Arrogance – A narcissist who is feeling deflated may reinflate by diminishing, debasing, or degrading somebody else.
Envy – A narcissist may secure a sense of superiority in the face of another person’s ability by using contempt to minimize the other person.
Entitlement – Narcissists hold unreasonable expectations of particularly favorable treatment and automatic compliance because they consider themselves special. Any failure to comply will be considered an attack on their superiority and the perpetrator is considered to be an “awkward” or “difficult” person. Defiance of their will is a narcissistic injury that can trigger narcissistic rage.
Exploitation – can take many forms but always involves the exploitation of others without regard for their feelings or interests. Often the other is in a subservient position where resistance would be difficult or even impossible. Sometimes the subservience is not so much real as assumed.
Bad Boundaries – narcissists do not recognize that they have boundaries and that others are separate and are not extensions of themselves. Others either exist to meet their needs or may as well not exist at all. Those who provide narcissistic supply to the narcissist will be treated as if they are part of the narcissist and be expected to live up to those expectations. In the mind of a narcissist, there is no boundary between self and other.
Source: Hotchkiss, Sandy & Masterson, James F. Why Is It Always About You? : The Seven Deadly Sins of Narcissism (2003)
Googling “narcissism and divorce” yields a ton of resources which I believe is a testament to just how draining this particular personality trait or disorder can be in a situation that is already difficult and emotionally charged. The conventional wisdom for dealing with narcissists is: Get away from them. But of course that’s not possible when you must co-parent.
One co-parent we know told her children: “I’m your mother; I can do anything I want with you and to you” in response to their father’s attempt to intervene on their behalf.
So what’s a concerned co-parent to do? Bill Eddy, founder of The High Conflict Institute and author of Don’t Alienate the Kids! Raising Resilient Children While Avoiding High Conflict Divorce shared some advice with us on an episode of “Co-Parenting Matters”, “Dealing With High Conflict in Your Co-Parenting Relationship.” (podcast at the link). According to Eddy, it’s important to realize that you cannot change a narcissist. And certainly trying to convince the narcissist that he’s a narcissist is pretty much a fool’s errand.
Here are some additional tips for dealing with a narcissistic co-parent:
Don’t swing at every pitch. For example, emails that are just rants, atttention-seeking, or expressions of self-aggrandizement should be ignored. Address any issue or problem that relates to your child; attack the problem, not the other parent, even if s/he is on the attack. If you do respond, keep it brief, to the point, and business-like.
Maintain firm boundaries. Limit your contact and communication, and maintain boundaries to keep the narcissist from inserting him/herself in your household and in your relationship with your children in inappropriate ways.
Accept that you can’t win an argument with a narcissist. Give up any efforts to be “right” in the eyes of the narcissist–even if you are. Focus instead on peace and wellness for your children.
Don’t take it personally. The narcissist has a disorder that’s about them, not you.
Take care of yourself. Divorcing a narcissist with children in the mix means that for some years you will not be able to completely sever ties with this person. Dealing with them can be exhausting and stressful. Commit to self-care to bring yourself some relief. Your martyrdom will not help your children.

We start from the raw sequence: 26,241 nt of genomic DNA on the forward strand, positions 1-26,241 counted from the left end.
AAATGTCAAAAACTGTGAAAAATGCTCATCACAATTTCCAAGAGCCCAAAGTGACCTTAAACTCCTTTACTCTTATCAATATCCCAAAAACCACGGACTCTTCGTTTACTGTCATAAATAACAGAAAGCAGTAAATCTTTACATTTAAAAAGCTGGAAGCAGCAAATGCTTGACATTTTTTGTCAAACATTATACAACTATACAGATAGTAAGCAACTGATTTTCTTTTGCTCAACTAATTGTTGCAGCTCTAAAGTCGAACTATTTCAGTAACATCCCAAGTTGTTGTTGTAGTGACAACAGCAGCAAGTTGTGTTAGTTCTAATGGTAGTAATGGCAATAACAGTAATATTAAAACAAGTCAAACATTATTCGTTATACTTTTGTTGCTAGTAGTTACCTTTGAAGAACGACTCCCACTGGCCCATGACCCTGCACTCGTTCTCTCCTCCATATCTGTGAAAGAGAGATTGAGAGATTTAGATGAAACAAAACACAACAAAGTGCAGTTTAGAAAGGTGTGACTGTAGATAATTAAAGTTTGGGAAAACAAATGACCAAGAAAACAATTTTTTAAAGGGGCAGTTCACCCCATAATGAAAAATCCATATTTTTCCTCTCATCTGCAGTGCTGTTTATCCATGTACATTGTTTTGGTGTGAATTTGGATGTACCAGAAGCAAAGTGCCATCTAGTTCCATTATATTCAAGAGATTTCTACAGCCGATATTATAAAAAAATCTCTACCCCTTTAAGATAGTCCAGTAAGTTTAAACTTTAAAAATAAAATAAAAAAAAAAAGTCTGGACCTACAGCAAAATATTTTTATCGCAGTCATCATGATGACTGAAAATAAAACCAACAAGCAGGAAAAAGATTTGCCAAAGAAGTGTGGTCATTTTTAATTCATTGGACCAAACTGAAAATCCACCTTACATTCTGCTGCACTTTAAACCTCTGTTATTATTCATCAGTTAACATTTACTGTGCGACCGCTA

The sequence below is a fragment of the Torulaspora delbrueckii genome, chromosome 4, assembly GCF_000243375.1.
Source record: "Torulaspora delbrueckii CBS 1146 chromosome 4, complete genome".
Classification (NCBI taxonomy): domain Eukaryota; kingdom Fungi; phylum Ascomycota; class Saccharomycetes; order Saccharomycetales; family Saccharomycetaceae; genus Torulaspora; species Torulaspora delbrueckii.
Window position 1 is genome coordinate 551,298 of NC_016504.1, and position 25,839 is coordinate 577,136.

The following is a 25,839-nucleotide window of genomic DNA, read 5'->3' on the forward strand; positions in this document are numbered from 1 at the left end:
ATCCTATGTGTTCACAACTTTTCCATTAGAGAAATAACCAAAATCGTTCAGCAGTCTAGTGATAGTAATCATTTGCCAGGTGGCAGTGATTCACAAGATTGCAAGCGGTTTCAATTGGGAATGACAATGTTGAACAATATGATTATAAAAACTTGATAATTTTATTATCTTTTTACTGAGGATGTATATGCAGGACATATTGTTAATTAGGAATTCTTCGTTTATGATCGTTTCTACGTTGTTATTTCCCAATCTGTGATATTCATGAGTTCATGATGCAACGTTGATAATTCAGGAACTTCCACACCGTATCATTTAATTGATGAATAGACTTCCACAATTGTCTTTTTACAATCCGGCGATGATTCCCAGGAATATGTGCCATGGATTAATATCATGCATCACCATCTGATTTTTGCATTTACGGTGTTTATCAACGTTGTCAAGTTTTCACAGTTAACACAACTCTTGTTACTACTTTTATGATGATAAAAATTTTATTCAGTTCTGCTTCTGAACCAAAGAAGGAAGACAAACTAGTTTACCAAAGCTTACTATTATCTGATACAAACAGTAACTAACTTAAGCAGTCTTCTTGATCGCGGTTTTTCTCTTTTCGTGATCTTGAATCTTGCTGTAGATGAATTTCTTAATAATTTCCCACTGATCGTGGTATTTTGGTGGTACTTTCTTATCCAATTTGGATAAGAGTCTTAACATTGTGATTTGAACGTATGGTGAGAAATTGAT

Jenn Mangino, co-parenting mom and founder of RockstarCoparenting.com interviewed El Ex and I recently: “Jam Session with Deesha Philyaw and Mike Thomas”
Please check out Deesha’s latest column at The Faster Times, “Co-Parenting, Narcissism, and Emotional Abuse of Children During & After Divorce” for strategies for dealing with a narcissistic co-parent.
…is going to tape a segment for the CBS News’s “The Early Show” this weekend re: co-parenting? El Ex, the kiddoes, and me!
Not sure when it will air, but stay tuned!
ETA: The segment will air on Wednesday 9/15 some time between 8 and 9 AM. WOOT!
Today’s my birthday, but the celebrating started yesterday. I went to drop off MiniMe and BabyGirl at their dad’s after they spent the long weekend with me and TechBooHusband. They said, “Since you’re here, can we give you your gifts early?” Why, of course you can! Well, I received several lovely and thoughtful gifts, as well as cards signed not only by the girls, El Ex, and Sherry, his wife–but someone (probably Sherry) was thoughtful enough to sign my bonus daughters’ names to the cards as well (more on that in a sec). I even got a card “from” my pugs and El Ex’s Old English bulldogs. I am so feeling the love!
I appreciate and adore all the gifts, but there was one in particular that really moved me:
I love the white sapphires (sapphire is my birthstone), but most of all, I love what I was told they represented: my daughters and my bonus daughters. Wanna know the best part, though? I had decided this already on my own the minute I opened it! I’ve given each stone one of the girls’ names, and yesterday, I touched each one and said a little prayer for her.
TechBooHusband and I will be celebrating our birthdays (his was 2 weeks ago), by treating ourselves to a French language study course in preparation for Paris 2011 for our 40th bdays. At exactly midnight, however, he gave me another gift: He serenaded me with a very…grown-up… rendition of “Happy Birthday.” He’s so competitive, I did my best breathless Marilyn Monroe “Happy Birthday, Mr. President” for his birthday, and he had to try and top it! But seriously…I know he remembers that my mother and grandmother serenaded me every birthday of my life, whether I was 1,000 miles away or in my bedroom right down the hall from them, until their deaths. He knows how much I cherished this tradition, and he’s working to keep it alive.
I am thankful for all the gifts, material and aural. I am thankful for friends’ and loved ones well-wishes via text, Twitter, and FB. I thank God for all the love and positivity and joy and blessings that surround me, daily. I am thankful for another year to experience it all, and to hopefully bless others as I have been blessed.